|Publisher:||Tolkien Special Interest Group of American Mensa|
|External Links:||Beyond Bree|
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Beyond Bree is a Tolkien newsletter published by the Tolkien Special Interest Group of American Mensa. It was first published in March 1981 under the title, Tolkien S.I.G. News, and assumed its current title for the June issue.
Content lists are available online at the Beyond Bree website.
Beyond Bree is published once a month. A typical issue is 12 pages long, contains short articles on J.R.R. Tolkien and his works; reviews of books, games, films, events by, about, or inspired by J.R.R. Tolkien and his works; reviews of books, games, films, events by, about, or inspired by J.R.R. Tolkien and his works, and general fantasy which might be of interest to the Tolkien fan. Also readers' views; fan publications, news, art, occasional poetry and puzzles. We seldom publish fiction. Since we are too widely scattered to meet in person, Beyond Bree carries news of conventions and gatherings where the Tolkien fan might find others of similar interests. And, if readers have questions about Tolkien or his works, we try to answer them.
The first issue of "Tolkien S.I.G. News", as it was then called, was published March 1981. It consisted of three pages. The name was chosen from a name-the-newsletter contest. "Beyond Bree" was proposed to reflect the Hobbit saying "Strange as news from Bree, not sure as Shire talk." (The title "News from Bree" belonged to another newsletter at that time, hence could not be used.) "Beyond Bree" suggests not only Tolkien's world, but the world of fantasy beyond Bree and beyond.
"Beyond Bree", a paper magazine, has been published every month since 1981, a record few fan newsletters can match. It has grown from the original six subscribers to over a hundred. We have readers in the United States and more than a dozen foreign countries.
Reactions and Reviews
Beyond Bree is the probably one of the most respected and regularly published Tolkien fanzines to date. Most issues contain fantasy book reviews as well as listings for Tolkien conventions, book news and other events. Nancy has permission by many editors to reprint freely from other Tolkien fanzines, so it is a good way to keep up with esoteric products and news, and Tolkien fannish events. Nancy always includes at least a page long fanzine review column (many of which she receives in trade). All are 12 pages, 8" x 11", English.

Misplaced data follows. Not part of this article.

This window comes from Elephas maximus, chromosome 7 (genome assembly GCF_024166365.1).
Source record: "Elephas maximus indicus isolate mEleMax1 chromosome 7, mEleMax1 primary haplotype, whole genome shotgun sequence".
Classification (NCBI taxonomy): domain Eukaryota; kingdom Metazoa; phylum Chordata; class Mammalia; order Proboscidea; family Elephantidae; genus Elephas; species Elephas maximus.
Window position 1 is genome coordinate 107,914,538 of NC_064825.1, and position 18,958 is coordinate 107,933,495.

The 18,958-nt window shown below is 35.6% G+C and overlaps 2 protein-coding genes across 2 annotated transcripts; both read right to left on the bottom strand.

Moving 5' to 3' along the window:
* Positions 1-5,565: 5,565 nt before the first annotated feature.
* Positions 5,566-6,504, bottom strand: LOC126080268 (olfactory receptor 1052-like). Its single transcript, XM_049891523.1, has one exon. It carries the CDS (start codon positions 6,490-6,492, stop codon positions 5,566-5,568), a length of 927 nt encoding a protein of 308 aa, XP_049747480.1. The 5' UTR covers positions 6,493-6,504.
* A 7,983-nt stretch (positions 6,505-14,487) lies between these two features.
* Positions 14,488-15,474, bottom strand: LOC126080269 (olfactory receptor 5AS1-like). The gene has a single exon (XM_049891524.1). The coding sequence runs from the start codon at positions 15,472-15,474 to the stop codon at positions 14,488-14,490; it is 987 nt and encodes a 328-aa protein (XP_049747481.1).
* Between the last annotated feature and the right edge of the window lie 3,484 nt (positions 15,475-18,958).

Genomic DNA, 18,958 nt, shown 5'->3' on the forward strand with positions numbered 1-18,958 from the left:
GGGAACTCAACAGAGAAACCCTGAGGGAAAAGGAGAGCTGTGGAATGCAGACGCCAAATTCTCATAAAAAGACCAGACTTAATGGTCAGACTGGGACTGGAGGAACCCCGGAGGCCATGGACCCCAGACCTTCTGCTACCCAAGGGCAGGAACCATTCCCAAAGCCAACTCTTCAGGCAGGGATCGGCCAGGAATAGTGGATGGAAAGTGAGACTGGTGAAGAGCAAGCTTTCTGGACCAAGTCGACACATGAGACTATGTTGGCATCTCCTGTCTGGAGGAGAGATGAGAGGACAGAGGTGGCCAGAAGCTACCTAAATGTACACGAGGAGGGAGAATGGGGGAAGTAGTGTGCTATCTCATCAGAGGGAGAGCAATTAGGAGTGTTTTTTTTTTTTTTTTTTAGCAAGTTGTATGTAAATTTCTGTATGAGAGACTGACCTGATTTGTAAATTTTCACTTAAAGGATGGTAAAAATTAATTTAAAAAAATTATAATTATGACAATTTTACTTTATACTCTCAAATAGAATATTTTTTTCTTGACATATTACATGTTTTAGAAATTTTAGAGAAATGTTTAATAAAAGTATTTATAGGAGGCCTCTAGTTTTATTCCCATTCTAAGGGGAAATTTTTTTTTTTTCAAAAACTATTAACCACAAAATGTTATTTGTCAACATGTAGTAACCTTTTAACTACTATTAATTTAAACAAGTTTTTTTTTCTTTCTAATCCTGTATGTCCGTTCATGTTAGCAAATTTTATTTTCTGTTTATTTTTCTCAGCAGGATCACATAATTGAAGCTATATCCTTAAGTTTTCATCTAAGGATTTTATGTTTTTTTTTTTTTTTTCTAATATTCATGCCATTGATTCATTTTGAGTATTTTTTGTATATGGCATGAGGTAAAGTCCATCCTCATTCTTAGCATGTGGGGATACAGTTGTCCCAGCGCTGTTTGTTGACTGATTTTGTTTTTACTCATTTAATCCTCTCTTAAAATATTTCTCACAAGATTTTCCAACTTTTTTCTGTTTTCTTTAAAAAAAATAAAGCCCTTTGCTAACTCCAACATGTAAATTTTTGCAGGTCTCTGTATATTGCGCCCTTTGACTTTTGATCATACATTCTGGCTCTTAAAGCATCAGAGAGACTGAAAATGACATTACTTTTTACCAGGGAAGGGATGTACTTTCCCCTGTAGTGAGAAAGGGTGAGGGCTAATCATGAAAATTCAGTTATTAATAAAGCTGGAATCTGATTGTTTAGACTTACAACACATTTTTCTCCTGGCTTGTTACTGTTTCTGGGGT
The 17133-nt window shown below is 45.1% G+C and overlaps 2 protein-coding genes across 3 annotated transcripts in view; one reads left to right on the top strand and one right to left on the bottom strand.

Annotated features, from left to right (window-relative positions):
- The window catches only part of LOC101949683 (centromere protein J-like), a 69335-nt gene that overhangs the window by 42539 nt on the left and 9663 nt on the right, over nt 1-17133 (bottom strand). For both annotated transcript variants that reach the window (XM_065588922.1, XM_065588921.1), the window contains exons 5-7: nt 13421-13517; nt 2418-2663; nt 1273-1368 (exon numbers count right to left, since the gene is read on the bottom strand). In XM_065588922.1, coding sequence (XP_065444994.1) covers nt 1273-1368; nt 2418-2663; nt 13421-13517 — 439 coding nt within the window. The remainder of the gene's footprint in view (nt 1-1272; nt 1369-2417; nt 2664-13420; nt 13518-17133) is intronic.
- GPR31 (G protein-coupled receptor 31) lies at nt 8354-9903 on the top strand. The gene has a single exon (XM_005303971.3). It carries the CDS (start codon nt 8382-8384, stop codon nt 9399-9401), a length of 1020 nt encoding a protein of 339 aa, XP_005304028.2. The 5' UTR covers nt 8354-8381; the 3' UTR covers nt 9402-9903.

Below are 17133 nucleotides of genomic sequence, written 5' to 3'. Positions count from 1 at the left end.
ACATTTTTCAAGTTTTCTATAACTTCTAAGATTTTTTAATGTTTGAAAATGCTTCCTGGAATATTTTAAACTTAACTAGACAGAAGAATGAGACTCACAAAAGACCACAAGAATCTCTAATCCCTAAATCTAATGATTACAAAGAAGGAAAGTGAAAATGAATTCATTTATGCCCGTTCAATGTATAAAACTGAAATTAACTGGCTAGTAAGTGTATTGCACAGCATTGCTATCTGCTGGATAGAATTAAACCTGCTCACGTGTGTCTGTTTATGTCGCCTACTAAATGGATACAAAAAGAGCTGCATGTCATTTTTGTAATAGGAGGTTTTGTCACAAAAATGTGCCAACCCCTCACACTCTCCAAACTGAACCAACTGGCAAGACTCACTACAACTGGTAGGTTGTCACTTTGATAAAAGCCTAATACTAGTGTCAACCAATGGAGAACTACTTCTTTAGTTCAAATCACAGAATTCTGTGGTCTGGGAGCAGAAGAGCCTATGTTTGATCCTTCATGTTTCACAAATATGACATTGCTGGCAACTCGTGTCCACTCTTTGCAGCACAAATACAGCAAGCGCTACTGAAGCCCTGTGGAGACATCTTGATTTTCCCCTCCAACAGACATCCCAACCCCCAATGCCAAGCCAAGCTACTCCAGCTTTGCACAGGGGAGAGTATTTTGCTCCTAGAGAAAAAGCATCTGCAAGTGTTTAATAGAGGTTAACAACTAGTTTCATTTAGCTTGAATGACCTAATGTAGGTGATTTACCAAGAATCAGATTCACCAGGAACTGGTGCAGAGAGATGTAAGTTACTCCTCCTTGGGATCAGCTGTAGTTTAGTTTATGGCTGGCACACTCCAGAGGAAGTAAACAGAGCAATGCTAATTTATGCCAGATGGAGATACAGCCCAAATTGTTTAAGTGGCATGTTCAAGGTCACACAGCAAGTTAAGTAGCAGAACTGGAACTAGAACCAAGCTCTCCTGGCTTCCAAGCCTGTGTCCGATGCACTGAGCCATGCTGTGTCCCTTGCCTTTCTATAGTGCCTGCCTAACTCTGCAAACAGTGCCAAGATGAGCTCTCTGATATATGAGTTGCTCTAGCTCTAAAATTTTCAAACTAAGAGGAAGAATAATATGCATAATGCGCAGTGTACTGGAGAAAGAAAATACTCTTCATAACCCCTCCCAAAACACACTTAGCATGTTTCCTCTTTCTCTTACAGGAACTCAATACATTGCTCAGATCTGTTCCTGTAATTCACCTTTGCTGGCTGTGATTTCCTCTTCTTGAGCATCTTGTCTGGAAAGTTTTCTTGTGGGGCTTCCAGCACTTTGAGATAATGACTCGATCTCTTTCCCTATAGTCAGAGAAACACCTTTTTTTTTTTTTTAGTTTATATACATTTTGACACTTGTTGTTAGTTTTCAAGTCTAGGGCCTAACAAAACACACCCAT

(January 1995) A music theme permeates the issue as it starts off with a nice article on Middle-earth music by Gene Hargrove. He feels that Tolkien's songs are meant to be chanted to free rhythm rather than in measured fashion, and follows up the article with the types of musical instruments and styles found in Tolkien as well as Tolkien's feelings on musical settings. What follows next are lists and reviews of (usually) rock groups and songs named from the works of or inspired by Tolkien (some lyrics are reproduced). The issue also includes a rather dubious article on Tolkien's influence on "Stairway to Heaven". Letters, some of which contain references to Tolkien on the Internet.
(February 1995) It's Beyond Me (guest edited by Todd Jensen) takes center stage as this year's humor issue. First off we find A. Appleyard's "Translations from the Auld Elvish" which attempts a serious translation from the Elvish of "A Unicef clearasil" from Bored of the Rings, yielding hilarious results. News reports, limericks, poem, a letter, filksong and some fun artwork fill out the rest of the humor part of the issue. Also included is a rather large (but not difficult) crossword puzzle.(March 1995) This issue has an extensive review of The War of the Jewels and comments regarding Christopher Tolkien's role in producing a publishable, cohesive Silmarillion. Letters discuss Tolkien's problems with his cosmology which he came to realize later in life. More Tolkien music comments: from more lyrics and song titles to music that evokes a Middle-earth feeling. A frustrated teacher, Robert Acker, finds that The Hobbit was not well taken in his South Carolina school (a different teacher gave up and let the students watch the video) and Nancy goes on to suggest that the culture might be too different to interest kids or that they may not have experience with fairy tale stories. A short article follows, showing that the color red was used in the Shire to show authority and importance. A letter in the letters column describes the germ of a story about Shakespeare coming across The Red Book of Westmarch and the subsequent attempt at a play. Hmmm.